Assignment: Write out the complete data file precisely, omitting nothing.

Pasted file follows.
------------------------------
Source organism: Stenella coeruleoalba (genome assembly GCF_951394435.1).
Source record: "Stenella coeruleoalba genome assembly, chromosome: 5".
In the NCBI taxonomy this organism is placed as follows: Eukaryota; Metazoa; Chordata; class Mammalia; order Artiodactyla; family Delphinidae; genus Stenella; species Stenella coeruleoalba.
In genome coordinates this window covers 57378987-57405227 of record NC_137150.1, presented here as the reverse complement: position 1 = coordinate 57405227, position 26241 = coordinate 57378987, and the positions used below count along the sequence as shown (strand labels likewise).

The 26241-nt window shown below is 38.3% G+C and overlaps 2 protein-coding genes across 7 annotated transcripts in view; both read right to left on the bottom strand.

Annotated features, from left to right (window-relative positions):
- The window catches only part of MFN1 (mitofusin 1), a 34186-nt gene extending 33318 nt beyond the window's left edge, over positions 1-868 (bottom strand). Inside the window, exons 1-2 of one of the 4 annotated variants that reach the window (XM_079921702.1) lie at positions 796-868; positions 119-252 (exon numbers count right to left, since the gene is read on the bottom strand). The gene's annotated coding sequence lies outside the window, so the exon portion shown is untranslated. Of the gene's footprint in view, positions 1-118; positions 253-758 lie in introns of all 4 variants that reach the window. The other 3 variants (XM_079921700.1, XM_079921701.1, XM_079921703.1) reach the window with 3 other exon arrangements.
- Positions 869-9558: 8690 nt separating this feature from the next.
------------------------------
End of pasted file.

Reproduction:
Source organism: Stenella coeruleoalba (genome assembly GCF_951394435.1).
Source record: "Stenella coeruleoalba genome assembly, chromosome: 5".
In the NCBI taxonomy this organism is placed as follows: Eukaryota; Metazoa; Chordata; class Mammalia; order Artiodactyla; family Delphinidae; genus Stenella; species Stenella coeruleoalba.
In genome coordinates this window covers 57378987-57405227 of record NC_137150.1, presented here as the reverse complement: position 1 = coordinate 57405227, position 26241 = coordinate 57378987, and the positions used below count along the sequence as shown (strand labels likewise).

The 26241-nt window shown below is 38.3% G+C and overlaps 2 protein-coding genes across 7 annotated transcripts in view; both read right to left on the bottom strand.

Annotated features, from left to right (window-relative positions):
- The window catches only part of MFN1 (mitofusin 1), a 34186-nt gene extending 33318 nt beyond the window's left edge, over positions 1-868 (bottom strand). Inside the window, exons 1-2 of one of the 4 annotated variants that reach the window (XM_079921702.1) lie at positions 796-868; positions 119-252 (exon numbers count right to left, since the gene is read on the bottom strand). The gene's annotated coding sequence lies outside the window, so the exon portion shown is untranslated. Of the gene's footprint in view, positions 1-118; positions 253-758 lie in introns of all 4 variants that reach the window. The other 3 variants (XM_079921700.1, XM_079921701.1, XM_079921703.1) reach the window with 3 other exon arrangements.
- Positions 869-9558: 8690 nt separating this feature from the next.